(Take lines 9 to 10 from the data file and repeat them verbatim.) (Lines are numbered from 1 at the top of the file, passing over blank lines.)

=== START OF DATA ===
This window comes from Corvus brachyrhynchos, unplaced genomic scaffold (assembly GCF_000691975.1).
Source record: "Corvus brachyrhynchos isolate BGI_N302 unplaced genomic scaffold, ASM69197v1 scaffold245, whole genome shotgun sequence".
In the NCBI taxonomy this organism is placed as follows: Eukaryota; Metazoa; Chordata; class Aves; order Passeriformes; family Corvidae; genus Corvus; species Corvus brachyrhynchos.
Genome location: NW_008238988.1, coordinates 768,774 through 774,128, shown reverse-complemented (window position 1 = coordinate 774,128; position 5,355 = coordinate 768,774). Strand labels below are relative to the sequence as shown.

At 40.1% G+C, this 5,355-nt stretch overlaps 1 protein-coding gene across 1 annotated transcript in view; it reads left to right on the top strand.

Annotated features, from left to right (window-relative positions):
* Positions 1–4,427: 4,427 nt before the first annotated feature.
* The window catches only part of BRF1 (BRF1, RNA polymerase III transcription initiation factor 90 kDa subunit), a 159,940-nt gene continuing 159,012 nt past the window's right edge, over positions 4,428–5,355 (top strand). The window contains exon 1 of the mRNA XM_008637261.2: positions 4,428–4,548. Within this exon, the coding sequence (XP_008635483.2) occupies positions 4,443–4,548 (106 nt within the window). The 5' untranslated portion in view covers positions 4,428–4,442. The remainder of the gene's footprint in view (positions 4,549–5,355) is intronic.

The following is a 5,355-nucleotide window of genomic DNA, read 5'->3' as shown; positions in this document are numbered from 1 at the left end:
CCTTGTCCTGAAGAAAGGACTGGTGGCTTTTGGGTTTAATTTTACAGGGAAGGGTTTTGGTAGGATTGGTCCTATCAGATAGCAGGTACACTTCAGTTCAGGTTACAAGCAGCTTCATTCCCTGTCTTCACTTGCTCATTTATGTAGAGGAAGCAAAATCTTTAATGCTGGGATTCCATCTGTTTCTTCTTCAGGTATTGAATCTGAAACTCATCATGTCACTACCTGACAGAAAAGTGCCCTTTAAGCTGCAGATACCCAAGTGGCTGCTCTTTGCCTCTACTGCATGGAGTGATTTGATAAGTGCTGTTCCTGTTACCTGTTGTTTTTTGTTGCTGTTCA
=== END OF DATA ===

The following is a 5,355-nucleotide window of genomic DNA, read 5'->3' as shown; positions in this document are numbered from 1 at the left end:
CCTTGTCCTGAAGAAAGGACTGGTGGCTTTTGGGTTTAATTTTACAGGGAAGGGTTTTGGTAGGATTGGTCCTATCAGATAGCAGGTACACTTCAGTTCAGGTTACAAGCAGCTTCATTCCCTGTCTTCACTTGCTCATTTATGTAGAGGAAGCAAAATCTTTAATGCTGGGATTCCATCTGTTTCTTCTTCAGGTATTGAATCTGAAACTCATCATGTCACTACCTGACAGAAAAGTGCCCTTTAAGCTGCAGATACCCAAGTGGCTGCTCTTTGCCTCTACTGCATGGAGTGATTTGATAAGTGCTGTTCCTGTTACCTGTTGTTTTTTGTTGCTGTTCA